[Update: I can no longer endorse this series because the judges selected the winner based on race and gender rather than art, to put it very directly.]
Several seasons of Portrait Painter of the Year and Landscape Painter of the Year have become available on YouTube in the last month or so. They both go under the umbrella of Artist of the Year, and the series is put out by SkyArt in the UK. I never heard of it until a few days ago. You can try out Portrait Painter of the Year, 2018, episode 1 below:
Apparently, you can even be a contestant for the 2020 portrait or landscape competition, though it’s only open to people in the UK and surrounding areas.
I’ve been a bit absent recently on my blog, and following a very prolific period. It’s partly because I’ve been through a solid cold, and had a visitor for a few days, but also because I’m going through a training period, and undergoing a transition from the contemporary art world to the visual art/digital painting/illustrational realm. More on that later, but for now, I just discovered a British reality show revolving around portrait and landscape painting.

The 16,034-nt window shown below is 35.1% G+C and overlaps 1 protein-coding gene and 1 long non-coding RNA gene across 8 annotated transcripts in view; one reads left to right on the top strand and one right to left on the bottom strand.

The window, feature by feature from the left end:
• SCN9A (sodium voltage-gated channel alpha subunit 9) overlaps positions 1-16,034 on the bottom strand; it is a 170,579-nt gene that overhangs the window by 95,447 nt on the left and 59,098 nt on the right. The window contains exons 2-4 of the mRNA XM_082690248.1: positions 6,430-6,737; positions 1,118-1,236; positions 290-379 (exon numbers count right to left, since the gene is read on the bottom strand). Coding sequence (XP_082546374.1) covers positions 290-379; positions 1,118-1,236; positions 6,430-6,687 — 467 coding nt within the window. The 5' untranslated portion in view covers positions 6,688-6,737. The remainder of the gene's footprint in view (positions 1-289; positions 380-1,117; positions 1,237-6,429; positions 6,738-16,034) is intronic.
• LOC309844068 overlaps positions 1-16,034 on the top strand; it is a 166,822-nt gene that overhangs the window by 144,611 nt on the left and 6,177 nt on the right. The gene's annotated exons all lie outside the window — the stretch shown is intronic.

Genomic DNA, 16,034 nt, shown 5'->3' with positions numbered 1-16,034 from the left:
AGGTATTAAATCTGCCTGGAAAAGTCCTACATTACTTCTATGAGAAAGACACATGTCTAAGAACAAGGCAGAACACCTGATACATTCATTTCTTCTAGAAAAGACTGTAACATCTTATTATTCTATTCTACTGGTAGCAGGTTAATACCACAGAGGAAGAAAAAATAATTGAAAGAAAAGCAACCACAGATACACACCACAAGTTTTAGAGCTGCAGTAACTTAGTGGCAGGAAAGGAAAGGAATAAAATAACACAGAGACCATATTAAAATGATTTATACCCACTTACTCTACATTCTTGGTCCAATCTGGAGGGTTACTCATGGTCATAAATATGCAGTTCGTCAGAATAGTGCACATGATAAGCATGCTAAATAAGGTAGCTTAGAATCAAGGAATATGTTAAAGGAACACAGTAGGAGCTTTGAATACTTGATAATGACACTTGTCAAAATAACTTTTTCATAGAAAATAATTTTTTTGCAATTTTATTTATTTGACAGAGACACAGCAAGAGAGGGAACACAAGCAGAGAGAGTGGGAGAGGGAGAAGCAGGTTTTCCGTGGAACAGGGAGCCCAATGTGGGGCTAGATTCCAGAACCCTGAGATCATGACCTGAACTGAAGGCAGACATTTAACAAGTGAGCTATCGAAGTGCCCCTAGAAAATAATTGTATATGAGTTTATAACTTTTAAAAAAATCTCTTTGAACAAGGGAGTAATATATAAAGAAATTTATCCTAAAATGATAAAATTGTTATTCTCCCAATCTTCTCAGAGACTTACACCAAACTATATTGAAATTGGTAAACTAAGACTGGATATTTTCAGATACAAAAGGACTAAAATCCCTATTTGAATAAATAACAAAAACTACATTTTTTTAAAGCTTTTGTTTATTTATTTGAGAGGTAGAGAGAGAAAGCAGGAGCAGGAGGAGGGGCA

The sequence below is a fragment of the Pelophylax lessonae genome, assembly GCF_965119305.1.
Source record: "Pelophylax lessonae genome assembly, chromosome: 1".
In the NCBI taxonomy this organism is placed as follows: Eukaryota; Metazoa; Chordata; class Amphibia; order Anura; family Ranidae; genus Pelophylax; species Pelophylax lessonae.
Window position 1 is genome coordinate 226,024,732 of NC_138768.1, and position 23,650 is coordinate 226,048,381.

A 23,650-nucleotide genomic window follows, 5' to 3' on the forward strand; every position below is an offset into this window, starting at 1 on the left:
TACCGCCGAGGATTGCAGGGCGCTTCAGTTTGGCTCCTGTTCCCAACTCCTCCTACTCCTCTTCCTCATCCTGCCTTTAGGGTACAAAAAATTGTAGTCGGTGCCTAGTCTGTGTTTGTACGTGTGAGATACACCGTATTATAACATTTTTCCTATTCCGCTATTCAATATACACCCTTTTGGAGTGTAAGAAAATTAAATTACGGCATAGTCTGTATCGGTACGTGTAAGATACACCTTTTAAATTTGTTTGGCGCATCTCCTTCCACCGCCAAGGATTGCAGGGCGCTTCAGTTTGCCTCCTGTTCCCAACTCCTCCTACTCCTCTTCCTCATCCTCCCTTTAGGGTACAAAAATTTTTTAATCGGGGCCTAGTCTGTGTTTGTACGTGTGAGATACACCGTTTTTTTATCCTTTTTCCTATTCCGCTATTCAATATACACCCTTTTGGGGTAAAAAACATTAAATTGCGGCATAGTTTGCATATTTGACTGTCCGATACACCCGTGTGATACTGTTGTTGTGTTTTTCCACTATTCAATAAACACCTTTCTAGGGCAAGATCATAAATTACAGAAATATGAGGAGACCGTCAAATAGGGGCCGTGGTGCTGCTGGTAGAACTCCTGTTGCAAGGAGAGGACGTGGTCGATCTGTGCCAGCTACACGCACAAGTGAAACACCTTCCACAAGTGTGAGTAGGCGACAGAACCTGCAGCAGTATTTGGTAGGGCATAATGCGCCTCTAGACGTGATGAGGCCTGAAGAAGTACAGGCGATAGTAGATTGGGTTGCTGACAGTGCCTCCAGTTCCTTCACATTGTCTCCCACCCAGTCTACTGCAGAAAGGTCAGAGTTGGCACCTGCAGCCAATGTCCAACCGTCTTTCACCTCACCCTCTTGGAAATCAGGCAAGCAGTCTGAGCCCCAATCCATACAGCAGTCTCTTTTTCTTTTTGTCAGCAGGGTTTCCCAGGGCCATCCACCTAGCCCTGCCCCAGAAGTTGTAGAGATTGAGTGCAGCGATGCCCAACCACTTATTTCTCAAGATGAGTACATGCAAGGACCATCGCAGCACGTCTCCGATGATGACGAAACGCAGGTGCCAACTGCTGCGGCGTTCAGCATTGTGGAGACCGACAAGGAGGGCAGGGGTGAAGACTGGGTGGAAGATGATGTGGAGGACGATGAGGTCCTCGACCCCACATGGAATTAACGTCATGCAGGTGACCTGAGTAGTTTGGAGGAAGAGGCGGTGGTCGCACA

Each show has contestants attempting to paint either a landscape or a sitter. We learn a little about the artists, their approach, and see them attempt to tackle the subject at hand. There are a few judges who give their insights, which I may or may not agree with, but it’s interesting to be privy to their perspectives one way or another.
One can get some tips here and there, and it’s just fun and relaxing to see a venue where not only is painting not actively discriminated against with self-congratulatory hatred, it’s a given that it’s a fully legitimate artistic tradition, past and present.
Even though I work digitally, and prefer to work from my imagination, I still find this series helpful, in which case I can watch reality TV while also being productive.
You can find the multiple series, including the Portrait Artist of the Year going back to 2013 here.
So far I like the series, though I tend to be disappointed in civilization in general, so may develop aversions and complaints over time. I already don’t agree with the selection of winners for the first four portrait competitions (if I consistently disagree, strongly, this might wear on me), but we know my tastes are a bit exceptional, and I’m not really the target audience, as I’m neither a portrait or landscape painter (though I’ve done a lot of portraits recently), and there are no digital artists. Nevertheless, so far so good.